China continues to contribute largest share of tourists to Asia Pacific: MasterCard
SINGAPORE, June 21 — Chinese mainland will continue to contribute the largest share of tourists to Asia Pacific in 2016, according to the MasterCard Asia Pacific Destinations Index released on Tuesday.
According to the report, 50.4 million tourists from the Chinese mainland are projected to travel to destinations across Asia Pacific this year, making up 15.7 percent of total international overnight arrivals in the region at the city level destination. In 2016, Chinese travelers are expected to spend 45.3 billion U.S. dollars in Asia Pacific destinations, making up 18.2 percent of total tourist expenditure in the region.
Four of the top five origin markets with the highest contribution of international overnight arrivals to Asia Pacific destinations are from Northeast Asia — South Korea ranked second after Chinese mainland, followed by China’s Taiwan, the United States and Japan. The four Northeast Asian markets are expected to contribute 38.4 percent of total international overnight arrivals in the region in 2016.
In the meantime, of the top 10 Asia Pacific destinations, four have Chinese mainland as their biggest source of tourists, led by Seoul with Chinese tourists projected to make up 50.5 percent of international overnight arrivals, followed by Bangkok at 38.2 percent, Pattaya at 28.8 percent and Phuket at 25.6 percent.
The dramatic expansion of outbound China tourism to Asia Pacific destinations can be seen in its growth. China propelled from sixth biggest contributor of tourists to Asia Pacific in 2009 to reach the top spot in 2012 with a 9.8 percent share. It has retained top position ever since with a 15.7 percent share driven by 25.9 percent compounded average annual growth rate (CAGR) from 2009 to 2016. Japan in contrast has seen its share of tourists to Asia Pacific destinations drop, from top spot in 2009 to fifth spot in 2016 with a 1.1 percent CAGR from 2009 to 2016.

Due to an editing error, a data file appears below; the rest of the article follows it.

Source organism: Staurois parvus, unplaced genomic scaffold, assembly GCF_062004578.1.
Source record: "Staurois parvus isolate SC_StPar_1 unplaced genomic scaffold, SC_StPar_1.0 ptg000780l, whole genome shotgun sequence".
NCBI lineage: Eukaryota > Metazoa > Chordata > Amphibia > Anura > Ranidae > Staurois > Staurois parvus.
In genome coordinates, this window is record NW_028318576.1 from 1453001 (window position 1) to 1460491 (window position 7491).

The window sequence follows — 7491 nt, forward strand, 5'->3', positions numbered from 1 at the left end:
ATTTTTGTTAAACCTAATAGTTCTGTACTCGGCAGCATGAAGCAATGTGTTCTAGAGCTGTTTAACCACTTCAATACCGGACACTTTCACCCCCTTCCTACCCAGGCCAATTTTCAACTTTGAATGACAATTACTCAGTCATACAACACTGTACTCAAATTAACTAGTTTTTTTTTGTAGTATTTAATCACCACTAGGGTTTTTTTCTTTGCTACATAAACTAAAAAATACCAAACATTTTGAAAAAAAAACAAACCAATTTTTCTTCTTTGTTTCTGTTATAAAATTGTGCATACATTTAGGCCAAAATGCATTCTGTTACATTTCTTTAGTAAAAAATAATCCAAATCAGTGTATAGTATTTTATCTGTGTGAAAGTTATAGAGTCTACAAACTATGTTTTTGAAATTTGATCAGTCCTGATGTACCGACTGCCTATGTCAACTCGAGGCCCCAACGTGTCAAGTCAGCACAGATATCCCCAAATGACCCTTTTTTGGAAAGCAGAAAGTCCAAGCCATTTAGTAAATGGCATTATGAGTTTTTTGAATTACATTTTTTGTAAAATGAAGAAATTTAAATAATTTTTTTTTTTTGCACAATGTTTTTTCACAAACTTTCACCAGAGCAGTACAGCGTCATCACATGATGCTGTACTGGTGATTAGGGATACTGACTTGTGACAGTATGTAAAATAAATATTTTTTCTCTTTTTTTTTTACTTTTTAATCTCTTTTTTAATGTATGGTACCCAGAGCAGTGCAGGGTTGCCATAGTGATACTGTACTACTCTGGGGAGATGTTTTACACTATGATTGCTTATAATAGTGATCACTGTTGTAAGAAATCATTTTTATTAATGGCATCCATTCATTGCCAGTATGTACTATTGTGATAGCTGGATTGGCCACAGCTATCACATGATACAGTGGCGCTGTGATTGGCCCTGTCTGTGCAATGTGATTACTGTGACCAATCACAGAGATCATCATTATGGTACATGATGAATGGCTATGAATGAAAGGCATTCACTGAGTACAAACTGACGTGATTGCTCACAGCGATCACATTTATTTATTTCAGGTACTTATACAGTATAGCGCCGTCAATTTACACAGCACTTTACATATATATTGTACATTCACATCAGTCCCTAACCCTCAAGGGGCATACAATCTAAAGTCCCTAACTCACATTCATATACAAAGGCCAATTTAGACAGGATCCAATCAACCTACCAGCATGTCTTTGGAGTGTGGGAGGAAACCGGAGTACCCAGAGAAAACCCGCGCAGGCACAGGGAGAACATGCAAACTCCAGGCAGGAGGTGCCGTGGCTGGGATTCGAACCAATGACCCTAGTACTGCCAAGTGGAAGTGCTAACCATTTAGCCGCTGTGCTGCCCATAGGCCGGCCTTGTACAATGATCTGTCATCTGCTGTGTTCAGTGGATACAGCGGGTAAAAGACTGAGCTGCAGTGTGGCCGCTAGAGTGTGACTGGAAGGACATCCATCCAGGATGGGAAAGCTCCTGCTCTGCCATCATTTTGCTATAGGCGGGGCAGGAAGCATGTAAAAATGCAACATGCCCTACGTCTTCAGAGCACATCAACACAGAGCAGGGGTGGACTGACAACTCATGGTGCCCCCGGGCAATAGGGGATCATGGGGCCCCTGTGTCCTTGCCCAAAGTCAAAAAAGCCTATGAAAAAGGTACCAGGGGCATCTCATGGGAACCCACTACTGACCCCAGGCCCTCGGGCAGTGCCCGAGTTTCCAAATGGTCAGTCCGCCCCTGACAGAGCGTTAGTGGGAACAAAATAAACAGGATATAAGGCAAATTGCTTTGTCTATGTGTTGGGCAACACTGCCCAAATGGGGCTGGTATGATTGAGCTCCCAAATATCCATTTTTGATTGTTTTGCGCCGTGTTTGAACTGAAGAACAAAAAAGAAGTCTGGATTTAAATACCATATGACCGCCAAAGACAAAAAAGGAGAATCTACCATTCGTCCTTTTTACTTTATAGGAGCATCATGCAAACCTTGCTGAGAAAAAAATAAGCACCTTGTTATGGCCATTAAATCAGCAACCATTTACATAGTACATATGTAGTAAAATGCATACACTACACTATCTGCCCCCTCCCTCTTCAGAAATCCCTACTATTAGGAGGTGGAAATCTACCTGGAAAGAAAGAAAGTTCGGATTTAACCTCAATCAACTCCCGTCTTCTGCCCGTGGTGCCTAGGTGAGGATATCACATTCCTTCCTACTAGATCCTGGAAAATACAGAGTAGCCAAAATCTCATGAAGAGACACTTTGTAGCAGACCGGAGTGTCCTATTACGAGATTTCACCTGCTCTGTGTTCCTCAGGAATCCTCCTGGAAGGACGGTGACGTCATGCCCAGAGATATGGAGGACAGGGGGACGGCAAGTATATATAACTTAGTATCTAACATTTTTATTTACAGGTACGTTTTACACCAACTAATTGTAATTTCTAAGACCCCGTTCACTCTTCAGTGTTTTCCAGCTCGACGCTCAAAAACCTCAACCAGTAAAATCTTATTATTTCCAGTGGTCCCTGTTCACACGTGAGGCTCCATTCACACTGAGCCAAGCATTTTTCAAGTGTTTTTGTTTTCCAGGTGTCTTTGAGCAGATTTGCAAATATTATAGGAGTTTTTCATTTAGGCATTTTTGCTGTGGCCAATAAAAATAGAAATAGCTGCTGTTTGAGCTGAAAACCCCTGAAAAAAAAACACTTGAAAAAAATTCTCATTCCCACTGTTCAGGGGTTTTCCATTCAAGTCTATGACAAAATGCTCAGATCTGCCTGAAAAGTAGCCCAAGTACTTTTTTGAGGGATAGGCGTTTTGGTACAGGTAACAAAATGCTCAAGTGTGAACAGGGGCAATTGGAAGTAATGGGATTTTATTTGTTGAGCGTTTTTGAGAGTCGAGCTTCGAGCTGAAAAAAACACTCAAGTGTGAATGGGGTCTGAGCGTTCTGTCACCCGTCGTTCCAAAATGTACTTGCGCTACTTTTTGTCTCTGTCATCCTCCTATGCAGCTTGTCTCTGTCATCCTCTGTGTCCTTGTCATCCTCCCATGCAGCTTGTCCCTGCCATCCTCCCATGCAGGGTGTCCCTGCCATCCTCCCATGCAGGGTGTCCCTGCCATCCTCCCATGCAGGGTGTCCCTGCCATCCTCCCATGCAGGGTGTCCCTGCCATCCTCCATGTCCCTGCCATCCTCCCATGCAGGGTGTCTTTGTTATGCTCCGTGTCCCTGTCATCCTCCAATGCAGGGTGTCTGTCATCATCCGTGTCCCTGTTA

The United States at number four has consistently been the highest ranked non-Asia Pacific origin country since 2009. The United Kingdom is the only other non-Asia Pacific origin country within the top 10 at ninth place.
“In the past few years, the mix of tourists in key Asia Pacific destination has changed significantly reflecting the economic rise of China and other emerging Asian economies. Where you might have found tourists from Japan, Hong Kong, South Korea and the United States, you are now much more likely to come across travelers from Chinese mainland,” said Matthew Driver, executive vice president of Global Products &Solutions for Asia Pacific for MasterCard.
The impact of the economic transformation of China and specifically the rise in disposable incomes is the biggest driver of tourism growth globally. “While we are expecting similar growth from India and Indonesia in the longer term, as well as other segments such as Halal tourism, Chinese tourists are more concentrated in Asia and impact markets at a larger scale,” Driver said.
“This growth is very positive for the Asia Pacific tourism industry and there remains a huge opportunity for industry players to tap into it and benefit from it. Like any other important market, players can gain advantage if they identify the relevant segments of the market for their business, understand their unique needs and then design products and services to best cater to their needs, complementing the services they provide to other key traveler segments.”